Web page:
Christ Episcopal Church
February 21, 2016
The Rev. Samuel Torvend
Genesis 15:1-12, 17-18; Psalm 27; Philippians 3:17 – 4:1; Luke 13:31-35
In his insightful and entertaining book, The Gift of the Jews, Thomas Cahill writes that one of the greatest gifts of the Jewish people to the world is this: the capacity to break out of a dull, a disastrous, or a death-dealing life and move – and move – not knowing where one might end up. And so the voice of God whispers to Abraham: Leave the unchanging and static world of Mesopotamia and go to a new place. Yes, go to new place with no guarantee of anything other than this, says the Voice, that I am with you.
And this: Leave Canaan, says the Voice to Jacob, and take your entire clan to Egypt in order to escape famine. And so the settled and extended family becomes a group of refugees fleeing starvation and certain death yet entering an empire where they do not know the language, an empire ruled over by a man who thinks he is a god and thus holds absolute power over all his subjects.
And this: the Voice says to Moses, the reluctant leader, Go to pharaoh and tell him to Let My People Go. And so, this group of slaves leaves behind the world of oppression and heads through the waters into the wilderness – the decision to leave, the decision to walk out of the house of pharaoh marked with terrible risk: will this group of immigrants survive the desert? Will they actually find a land flowing with promised milk and honey? Will there be work to sustain their children and their children’s children?
And this, too: Jesus and his followers leave behind the Galilee, their native region, and make the dangerous journey to Jerusalem where Jesus will urge people to give their loyalty to the Kingdom of God, not the Kingdom of the Emperor, which was a deathly kingdom filled to overflowing with violence, exploitation, and anything but forgiveness. It is on this journey to Jerusalem that Jesus is warned to avoid Herod Antipas: Herod that middle-aged man who was so enthralled by the lascivious dancing of his young stepdaughter that he ordered the execution of John the Baptist. I wonder if you caught the ironic juxtaposition: Jesus insults Herod by calling him a fox – the nocturnal animal that destroyed Israelite vineyards and gobbled up domesticated chickens – and then speaks of himself, Jesus, as a mother hen who gathers and protects her brood, who sets herself between the voracious predator and her chicks, her children.
It is not uncommon to hear that the 40 days of Lent are the time in which Christians make a journey to Easter, a journey in time – from Ash Wednesday to the Great Vigil of Holy Saturday. I mean, as far as I know, we’re not going to leave Tacoma and travel to Jerusalem for the Easter mysteries [that is, unless I win the lottery]. But let’s be clear: our movement toward the Three Great Days does not take place in a vacuum as if an hour or so in church, as if 40 days, are hermetically sealed from the world around us. You and I know well that refugees are entering our region as they flee escalating violence in Central America. You and I know well that immigrants, seeking work and food for their families, are detained not far from this church. You and I know well that there are many in this world and in our own nation who prefer aggression, prefer torture, prefer destroying land, and prefer gobbling up the innocent to the far more difficult work of diplomacy, of compromise, of conservation, of seeking reconciliation. [O Jerusalem, O America, O Nations of the Earth: you kill those who promote forgiveness rather than retribution; you silence those who prefer the work of peace to the dogs of war.]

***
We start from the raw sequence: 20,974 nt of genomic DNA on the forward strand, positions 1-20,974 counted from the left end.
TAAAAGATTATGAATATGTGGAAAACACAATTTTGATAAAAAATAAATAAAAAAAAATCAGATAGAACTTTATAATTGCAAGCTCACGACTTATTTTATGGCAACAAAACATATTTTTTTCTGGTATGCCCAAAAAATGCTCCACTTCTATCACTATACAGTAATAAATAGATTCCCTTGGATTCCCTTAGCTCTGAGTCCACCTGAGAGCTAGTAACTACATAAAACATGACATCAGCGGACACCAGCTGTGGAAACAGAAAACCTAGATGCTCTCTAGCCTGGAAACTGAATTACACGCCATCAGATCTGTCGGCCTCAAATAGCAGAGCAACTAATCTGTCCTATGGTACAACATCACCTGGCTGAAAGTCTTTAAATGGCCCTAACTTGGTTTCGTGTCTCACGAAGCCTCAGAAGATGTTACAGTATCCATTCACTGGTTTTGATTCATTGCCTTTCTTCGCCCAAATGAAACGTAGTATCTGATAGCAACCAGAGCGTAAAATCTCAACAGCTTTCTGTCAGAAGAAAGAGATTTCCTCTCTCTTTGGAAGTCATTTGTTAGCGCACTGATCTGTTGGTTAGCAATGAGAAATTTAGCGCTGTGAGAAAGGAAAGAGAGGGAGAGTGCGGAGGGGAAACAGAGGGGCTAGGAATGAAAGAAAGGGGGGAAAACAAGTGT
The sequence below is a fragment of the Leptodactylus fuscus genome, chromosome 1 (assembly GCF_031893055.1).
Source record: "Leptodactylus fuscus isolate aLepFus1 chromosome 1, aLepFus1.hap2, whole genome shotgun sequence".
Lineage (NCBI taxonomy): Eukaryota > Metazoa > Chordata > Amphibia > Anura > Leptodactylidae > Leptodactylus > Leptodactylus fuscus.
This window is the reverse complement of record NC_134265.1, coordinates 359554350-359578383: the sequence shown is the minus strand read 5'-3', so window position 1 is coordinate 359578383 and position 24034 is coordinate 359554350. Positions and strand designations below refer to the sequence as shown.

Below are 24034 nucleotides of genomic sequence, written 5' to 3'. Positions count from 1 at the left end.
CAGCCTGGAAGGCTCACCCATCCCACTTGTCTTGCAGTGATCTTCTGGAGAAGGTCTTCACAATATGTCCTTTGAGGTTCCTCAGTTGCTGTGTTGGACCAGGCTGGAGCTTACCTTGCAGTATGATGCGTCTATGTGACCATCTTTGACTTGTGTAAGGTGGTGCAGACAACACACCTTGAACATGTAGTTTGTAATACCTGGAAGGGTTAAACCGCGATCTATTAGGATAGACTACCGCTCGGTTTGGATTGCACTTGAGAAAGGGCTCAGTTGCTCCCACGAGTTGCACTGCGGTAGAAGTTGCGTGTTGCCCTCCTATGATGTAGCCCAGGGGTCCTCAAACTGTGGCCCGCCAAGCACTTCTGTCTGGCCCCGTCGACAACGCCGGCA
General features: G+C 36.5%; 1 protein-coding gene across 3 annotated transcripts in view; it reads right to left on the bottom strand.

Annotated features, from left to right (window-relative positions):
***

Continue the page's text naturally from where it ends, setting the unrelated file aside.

And we know this well – or do we? – that you and I have been washed into, marked, and nourished with the Body and Blood of Jesus the prophet: not Jesus your free ticket to heaven; not Jesus a simply better version of you or of me; not Jesus our polite and very private friend – but Jesus the prophet who is angered by the injustice visited by some on others; who does not hesitate to speak publicly in defense of the vulnerable; who, with a whip, goes after those who pervert religion into a money-making scheme; who breaks the laws of society and religion that hide the love of God from those who need that love the most.
I wonder: is this the Jesus we are called to follow in Lent? The “reasonable” voice in each of us might say that it would be better to spend our time by praying a little more, giving a bit more charity – to the needy, and skipping that extra glass of wine or beer – you know, our nod to the Lenten fast. All that just feels so much safer and polite. But, then, you and I might need to reckon with this salient fact: no one has ever been crucified because they were charitable or polite. The mother hen will fight to the death to protect her vulnerable chicks and the prophet will not cease from disturbing the status quo until he or she is silenced, and then raised from the dead, raised into you and me.